The United States can and should play a central role in future management of the conflict between Ukraine and Russia, and in negotiations and strategic investments aimed at creating the conditions for sustainable resolution of the conflict. As a first step, Washington should seek agreement from the parties to the Normandy format to become a formal participant in this ongoing process.
The United States held back from direct stewardship of international negotiations during the immediate aftermath of the Russian seizure of Crimea and outbreak of hostilities in Donbass, seeking instead to emphasize the European-led negotiation process. Up to now, that has produced an awkward and occasionally destabilizing dynamic in which Europe ostensibly represents the collective Western position in negotiations with Russia, yet the United States still holds many of the important cards, in terms of incentivizing Russia to cooperate, as well as deterring further Russian aggression in Ukraine and the region.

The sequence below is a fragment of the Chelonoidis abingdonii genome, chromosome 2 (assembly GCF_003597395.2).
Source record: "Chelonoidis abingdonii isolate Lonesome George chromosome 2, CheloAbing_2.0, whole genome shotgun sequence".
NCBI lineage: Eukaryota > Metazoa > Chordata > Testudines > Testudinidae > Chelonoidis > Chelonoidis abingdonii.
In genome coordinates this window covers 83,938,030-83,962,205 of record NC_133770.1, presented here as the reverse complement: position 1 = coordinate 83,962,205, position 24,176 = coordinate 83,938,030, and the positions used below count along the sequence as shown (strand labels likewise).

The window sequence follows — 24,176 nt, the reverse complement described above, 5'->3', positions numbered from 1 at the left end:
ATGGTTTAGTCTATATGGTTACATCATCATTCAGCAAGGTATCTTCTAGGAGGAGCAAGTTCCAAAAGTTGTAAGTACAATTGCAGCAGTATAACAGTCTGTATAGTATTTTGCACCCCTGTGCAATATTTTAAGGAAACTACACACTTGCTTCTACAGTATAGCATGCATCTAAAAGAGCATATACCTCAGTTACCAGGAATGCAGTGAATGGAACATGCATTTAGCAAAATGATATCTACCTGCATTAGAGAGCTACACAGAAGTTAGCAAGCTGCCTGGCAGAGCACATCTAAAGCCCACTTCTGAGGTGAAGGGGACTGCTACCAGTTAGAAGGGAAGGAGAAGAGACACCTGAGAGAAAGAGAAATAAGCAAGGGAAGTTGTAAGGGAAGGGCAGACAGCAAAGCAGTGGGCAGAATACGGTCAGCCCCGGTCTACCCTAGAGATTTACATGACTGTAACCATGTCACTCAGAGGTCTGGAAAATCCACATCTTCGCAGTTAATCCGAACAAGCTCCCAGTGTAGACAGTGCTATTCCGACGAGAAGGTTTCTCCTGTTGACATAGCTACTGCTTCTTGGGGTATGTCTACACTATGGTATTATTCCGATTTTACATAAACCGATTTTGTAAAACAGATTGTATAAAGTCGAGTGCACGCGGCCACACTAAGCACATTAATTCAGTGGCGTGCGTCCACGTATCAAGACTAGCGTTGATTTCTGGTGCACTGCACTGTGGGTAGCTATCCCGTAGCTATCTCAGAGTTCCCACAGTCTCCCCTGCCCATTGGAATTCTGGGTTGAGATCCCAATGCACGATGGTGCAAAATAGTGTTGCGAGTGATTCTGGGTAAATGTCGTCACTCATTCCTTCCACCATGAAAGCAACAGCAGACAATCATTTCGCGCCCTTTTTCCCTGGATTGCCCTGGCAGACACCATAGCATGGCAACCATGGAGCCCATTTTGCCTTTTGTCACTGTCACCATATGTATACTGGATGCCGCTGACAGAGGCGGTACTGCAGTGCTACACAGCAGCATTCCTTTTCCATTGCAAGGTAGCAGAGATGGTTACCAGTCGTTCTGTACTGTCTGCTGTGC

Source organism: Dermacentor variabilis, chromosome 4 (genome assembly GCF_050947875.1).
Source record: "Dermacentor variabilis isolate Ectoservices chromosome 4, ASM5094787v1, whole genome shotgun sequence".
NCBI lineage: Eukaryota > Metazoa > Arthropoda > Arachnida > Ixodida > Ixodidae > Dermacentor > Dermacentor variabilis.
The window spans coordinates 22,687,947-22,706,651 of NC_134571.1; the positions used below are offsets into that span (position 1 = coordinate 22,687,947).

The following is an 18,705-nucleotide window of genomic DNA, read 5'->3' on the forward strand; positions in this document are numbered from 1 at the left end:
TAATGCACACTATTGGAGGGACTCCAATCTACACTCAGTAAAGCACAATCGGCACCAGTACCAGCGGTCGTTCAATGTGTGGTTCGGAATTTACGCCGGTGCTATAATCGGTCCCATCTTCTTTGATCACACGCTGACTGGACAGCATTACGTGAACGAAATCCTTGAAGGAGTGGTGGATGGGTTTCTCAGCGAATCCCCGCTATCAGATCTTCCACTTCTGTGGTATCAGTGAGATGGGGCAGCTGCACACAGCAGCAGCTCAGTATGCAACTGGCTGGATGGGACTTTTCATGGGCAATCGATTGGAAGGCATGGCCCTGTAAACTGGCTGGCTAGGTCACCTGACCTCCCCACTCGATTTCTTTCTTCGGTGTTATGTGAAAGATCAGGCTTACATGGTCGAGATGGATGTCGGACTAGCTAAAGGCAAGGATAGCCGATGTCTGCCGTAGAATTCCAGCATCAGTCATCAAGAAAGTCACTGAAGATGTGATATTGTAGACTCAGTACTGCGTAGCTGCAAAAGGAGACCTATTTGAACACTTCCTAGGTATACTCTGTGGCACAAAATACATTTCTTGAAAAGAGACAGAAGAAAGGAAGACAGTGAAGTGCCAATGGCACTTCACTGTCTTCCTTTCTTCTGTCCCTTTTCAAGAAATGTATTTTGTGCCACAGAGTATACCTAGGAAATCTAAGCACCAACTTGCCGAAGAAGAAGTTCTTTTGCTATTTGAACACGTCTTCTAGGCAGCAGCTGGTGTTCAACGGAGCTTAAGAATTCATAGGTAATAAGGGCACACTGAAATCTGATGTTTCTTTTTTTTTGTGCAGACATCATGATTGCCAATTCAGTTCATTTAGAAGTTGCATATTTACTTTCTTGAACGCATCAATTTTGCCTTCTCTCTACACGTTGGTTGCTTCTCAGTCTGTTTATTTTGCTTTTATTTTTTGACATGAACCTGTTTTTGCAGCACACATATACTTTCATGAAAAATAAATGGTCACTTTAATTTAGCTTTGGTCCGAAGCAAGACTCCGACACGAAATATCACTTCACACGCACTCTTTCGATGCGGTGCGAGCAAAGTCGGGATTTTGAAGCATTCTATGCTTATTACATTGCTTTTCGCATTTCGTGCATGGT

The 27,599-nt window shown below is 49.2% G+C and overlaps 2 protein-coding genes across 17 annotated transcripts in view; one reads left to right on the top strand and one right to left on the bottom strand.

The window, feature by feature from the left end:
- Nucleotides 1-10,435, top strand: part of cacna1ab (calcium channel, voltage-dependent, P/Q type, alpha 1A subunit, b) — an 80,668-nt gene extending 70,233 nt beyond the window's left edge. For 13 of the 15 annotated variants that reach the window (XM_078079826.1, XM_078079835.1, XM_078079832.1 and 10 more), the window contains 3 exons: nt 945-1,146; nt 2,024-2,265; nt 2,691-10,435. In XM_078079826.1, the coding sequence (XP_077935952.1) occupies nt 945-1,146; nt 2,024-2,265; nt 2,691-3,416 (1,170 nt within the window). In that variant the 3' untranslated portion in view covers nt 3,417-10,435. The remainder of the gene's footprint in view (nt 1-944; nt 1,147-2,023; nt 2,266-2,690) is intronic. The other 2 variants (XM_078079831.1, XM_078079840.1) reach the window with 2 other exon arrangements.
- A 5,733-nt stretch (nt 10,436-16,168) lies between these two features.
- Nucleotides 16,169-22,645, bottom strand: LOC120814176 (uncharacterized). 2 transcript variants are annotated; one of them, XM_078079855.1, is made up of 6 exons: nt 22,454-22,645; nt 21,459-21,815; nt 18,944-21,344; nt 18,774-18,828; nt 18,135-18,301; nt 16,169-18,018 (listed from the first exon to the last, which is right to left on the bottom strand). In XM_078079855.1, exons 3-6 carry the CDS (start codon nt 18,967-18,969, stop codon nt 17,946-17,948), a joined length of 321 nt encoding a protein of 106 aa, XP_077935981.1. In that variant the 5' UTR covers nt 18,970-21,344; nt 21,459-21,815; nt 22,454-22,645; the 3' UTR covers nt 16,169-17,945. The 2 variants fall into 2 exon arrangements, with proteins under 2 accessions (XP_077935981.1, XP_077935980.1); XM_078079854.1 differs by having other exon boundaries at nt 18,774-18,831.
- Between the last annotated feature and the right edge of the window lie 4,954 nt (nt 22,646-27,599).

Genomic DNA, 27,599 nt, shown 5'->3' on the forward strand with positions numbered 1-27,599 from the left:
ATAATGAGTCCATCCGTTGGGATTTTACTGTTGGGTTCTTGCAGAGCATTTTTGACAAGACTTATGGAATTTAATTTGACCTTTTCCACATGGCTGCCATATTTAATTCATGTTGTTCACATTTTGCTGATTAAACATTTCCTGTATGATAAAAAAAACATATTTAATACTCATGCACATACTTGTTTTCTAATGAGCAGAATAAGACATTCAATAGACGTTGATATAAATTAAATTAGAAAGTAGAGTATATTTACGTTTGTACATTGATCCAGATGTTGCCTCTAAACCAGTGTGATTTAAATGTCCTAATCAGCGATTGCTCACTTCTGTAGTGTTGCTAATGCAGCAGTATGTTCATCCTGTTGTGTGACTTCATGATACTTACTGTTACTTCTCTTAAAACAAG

Washington clearly has an inescapable role to play in this process, and becoming a formal party to the only comprehensive international format for conflict management can help increase the consistency and focus of U.S. policy toward both Russia and Ukraine. Given Ukraine’s longstanding desire for greater U.S. leadership on conflict resolution efforts, Russia’s new hopes for dramatic improvement in ties with the incoming U.S. administration, and the enormous domestic political pressures now facing both France and Germany, it is likely that all sides would consent to such a proposal.